High Demand But Low Wages: How Workers Who Care For Aging Patients Struggle
Work as a caregiver can be physically demanding and complex, but people in the field often have to take two jobs to make ends meet. “We’re limited in what we pay because of reimbursements,” Paul Randolph, intake supervisor at Excel Home Care, tells The Wall Street Journal.
The Wall Street Journal:
Caregivers Do Double Duty To Make Ends Meet
Demand for these workers, who provide the majority of hands-on non-medical care to older adults, is strong now and for the foreseeable future because of the aging baby-boom generation, longer life expectancies and growing rates of chronic conditions. In the next decade, home-care work is expected to add more jobs than any other occupation, with an additional 1.2 million needed by 2026, according to the Bureau of Labor Statistics. ... Yet even with high demand and tight supply, wages remain stubbornly low. Between 2007 and 2017, inflation-adjusted median hourly wages for direct-care workers—including home-health aides, personal-care aides and nursing assistants—fell 2% to $11.83 from $12.08, according to PHI, an organization that works with the direct-care industry. A 40-hour work week at that rate yields an annual income of around $24,600. (Ansberry, 10/27)
In other public health news stories: strategies for avoiding the flu, rare childhood cancers, Alzheimer's, and conflicting nutrition research —
The Washington Post:
Want To Avoid The Flu? Wash Hands, Clean Counters, Crack A Window, Consider A Surgical Mask.
Influenza viruses cause about 200,000 hospitalizations every year in the United States. Annual seasonal vaccination is our best line of defense, but in recent years, mismatches in the vaccine can clearly limit its effectiveness. We study how the flu virus spreads between people. While we strongly encourage everyone to get the flu vaccine, the findings from our study on the stability of flu viruses in the air can provide useful information for parents, teachers and health-care officials to limit the spread of the flu in the community. By employing simple strategies to reduce the amount of the flu virus in our environment, we can decrease the number of infections every year. (Lakdawala and Marr, 10/27)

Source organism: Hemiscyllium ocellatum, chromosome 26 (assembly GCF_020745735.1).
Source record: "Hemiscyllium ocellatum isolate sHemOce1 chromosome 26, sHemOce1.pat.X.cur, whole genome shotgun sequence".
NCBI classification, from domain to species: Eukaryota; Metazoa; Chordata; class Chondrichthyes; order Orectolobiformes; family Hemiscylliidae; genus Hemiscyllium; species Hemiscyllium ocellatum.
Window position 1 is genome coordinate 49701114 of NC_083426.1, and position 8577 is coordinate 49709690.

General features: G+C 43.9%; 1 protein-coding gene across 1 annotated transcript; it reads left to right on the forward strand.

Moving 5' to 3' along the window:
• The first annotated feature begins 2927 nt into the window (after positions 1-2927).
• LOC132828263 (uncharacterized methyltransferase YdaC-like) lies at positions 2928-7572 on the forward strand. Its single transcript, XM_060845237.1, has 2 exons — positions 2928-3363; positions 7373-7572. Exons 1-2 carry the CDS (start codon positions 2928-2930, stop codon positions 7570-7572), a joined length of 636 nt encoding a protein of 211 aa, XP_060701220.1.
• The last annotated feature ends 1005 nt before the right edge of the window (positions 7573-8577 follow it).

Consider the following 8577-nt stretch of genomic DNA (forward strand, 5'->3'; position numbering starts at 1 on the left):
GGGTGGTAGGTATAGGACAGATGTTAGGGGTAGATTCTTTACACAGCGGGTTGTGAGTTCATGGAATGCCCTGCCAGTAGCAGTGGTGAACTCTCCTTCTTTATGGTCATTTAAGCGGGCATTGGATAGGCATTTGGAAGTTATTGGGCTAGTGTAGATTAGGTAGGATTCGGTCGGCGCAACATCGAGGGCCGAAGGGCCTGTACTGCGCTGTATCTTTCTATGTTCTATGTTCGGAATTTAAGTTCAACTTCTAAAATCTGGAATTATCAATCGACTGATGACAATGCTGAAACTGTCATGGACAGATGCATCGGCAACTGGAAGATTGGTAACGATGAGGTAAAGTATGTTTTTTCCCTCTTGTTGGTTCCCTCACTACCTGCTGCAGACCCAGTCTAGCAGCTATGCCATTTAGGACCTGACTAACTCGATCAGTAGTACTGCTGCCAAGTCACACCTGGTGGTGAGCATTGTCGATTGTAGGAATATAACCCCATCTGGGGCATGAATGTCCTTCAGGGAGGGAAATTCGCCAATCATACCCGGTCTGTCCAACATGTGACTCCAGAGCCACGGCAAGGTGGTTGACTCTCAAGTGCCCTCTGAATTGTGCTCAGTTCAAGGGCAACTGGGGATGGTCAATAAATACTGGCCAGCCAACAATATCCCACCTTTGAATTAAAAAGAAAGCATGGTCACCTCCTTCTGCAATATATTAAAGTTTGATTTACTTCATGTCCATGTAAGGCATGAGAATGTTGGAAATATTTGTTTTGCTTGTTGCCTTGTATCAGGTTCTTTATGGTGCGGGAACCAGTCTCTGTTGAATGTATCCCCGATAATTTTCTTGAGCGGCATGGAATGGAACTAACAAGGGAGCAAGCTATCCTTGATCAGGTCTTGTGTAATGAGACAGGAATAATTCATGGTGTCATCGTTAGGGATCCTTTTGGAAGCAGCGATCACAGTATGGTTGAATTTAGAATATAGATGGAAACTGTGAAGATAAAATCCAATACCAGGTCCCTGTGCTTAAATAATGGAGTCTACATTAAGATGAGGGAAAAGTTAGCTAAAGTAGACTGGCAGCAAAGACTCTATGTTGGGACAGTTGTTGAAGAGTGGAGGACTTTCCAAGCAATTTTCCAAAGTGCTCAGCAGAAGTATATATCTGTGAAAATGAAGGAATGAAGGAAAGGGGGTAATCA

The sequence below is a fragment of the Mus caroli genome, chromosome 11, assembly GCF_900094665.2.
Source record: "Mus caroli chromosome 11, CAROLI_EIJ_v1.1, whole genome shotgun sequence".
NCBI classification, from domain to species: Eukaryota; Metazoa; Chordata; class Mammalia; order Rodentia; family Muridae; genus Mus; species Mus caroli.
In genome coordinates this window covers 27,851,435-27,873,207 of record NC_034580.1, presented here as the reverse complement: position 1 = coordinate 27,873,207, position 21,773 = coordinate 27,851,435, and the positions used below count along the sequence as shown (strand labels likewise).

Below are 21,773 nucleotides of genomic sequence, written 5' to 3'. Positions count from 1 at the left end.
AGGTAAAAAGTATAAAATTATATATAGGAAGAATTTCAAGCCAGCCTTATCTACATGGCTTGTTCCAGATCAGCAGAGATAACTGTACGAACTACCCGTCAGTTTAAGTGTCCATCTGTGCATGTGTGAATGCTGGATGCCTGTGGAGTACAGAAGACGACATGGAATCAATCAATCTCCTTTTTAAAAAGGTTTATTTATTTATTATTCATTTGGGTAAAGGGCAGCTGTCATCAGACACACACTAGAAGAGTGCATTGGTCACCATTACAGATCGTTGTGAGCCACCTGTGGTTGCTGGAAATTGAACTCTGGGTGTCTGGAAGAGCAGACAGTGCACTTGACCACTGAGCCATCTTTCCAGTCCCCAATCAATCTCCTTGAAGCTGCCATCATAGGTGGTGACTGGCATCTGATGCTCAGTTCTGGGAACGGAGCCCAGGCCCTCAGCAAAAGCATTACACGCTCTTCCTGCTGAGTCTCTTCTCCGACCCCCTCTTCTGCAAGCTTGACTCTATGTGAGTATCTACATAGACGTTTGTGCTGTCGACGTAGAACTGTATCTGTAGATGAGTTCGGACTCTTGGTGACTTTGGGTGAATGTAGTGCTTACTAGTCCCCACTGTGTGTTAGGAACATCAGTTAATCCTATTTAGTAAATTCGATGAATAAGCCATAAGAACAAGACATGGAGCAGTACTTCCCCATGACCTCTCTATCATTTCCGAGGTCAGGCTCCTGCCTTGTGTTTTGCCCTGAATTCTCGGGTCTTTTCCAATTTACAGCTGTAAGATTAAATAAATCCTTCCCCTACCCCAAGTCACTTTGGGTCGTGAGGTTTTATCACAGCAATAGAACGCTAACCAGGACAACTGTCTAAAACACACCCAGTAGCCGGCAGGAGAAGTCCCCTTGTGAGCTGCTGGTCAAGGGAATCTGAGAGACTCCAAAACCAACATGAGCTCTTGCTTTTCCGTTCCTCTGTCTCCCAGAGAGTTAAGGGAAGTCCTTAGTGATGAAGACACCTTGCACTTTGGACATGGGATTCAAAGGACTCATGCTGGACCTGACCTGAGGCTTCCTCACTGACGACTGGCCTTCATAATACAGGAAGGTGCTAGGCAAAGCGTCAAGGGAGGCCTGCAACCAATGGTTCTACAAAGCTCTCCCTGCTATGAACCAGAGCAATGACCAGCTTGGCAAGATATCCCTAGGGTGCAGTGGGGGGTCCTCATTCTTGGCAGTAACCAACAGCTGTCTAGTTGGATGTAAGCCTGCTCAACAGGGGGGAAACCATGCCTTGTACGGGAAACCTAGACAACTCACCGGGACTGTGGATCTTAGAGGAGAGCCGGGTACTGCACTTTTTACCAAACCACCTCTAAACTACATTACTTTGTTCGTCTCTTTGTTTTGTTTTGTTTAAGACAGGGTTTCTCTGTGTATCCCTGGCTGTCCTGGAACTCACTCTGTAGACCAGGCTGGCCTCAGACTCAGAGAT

Scientists And Parents Band Together To Research Cures For Rare Childhood Cancer
Epithelioid sarcoma is exceedingly rare — estimates vary but at most, no more than around 100 cases per year. Of those, 10 percent occur in children and adolescents. For this and many other rare cancers that kids get, it takes a long time to find enough patients to test new therapies. Even worse, small patient numbers mean there's less motivation to allocate resources to study the diseases and develop potential drugs. Dozens of childhood cancers fall in this category, some so rare that few pediatric oncologists hear about them. (Landhuis, 10/26)
How An Outsider Bucked Prevailing Alzheimer's Theory, Clawed For Validation
Dating to the 1980s, the amyloid hypothesis holds that the disease is caused by sticky agglomerations, or plaques, of the peptide beta-amyloid, which destroy synapses and trigger the formation of neuron-killing “tau tangles.” Eliminating plaques was supposed to reverse the disease, or at least keep it from getting inexorably worse. It hasn’t. The reason, more and more scientists suspect, is that “a lot of the old paradigms, from the most cited papers in the field going back decades, are wrong,” said MGH’s Rudolph Tanzi, a leading expert on the genetics of Alzheimer’s. (Begley, 10/29)
The New York Times:
Confused By Nutrition Research? Sloppy Science May Be To Blame
Confused about what to eat and drink to protect your health? I’m not surprised. For example, after decades of research-supported dietary advice to reduce saturated fats to minimize the risk of heart disease and stroke, along comes a new observational study of 136,384 people in 21 countries linking consumption of full-fat (read saturated) dairy foods to a lower risk of death from cardiovascular disease. ... Caution is in order, especially since another new study, this one a randomly assigned clinical trial, found that three weeks on a diet rich in saturated fat caused liver fat and insulin resistance to rise far higher than diets high in sugar or unsaturated fat. (Brody, 10/29)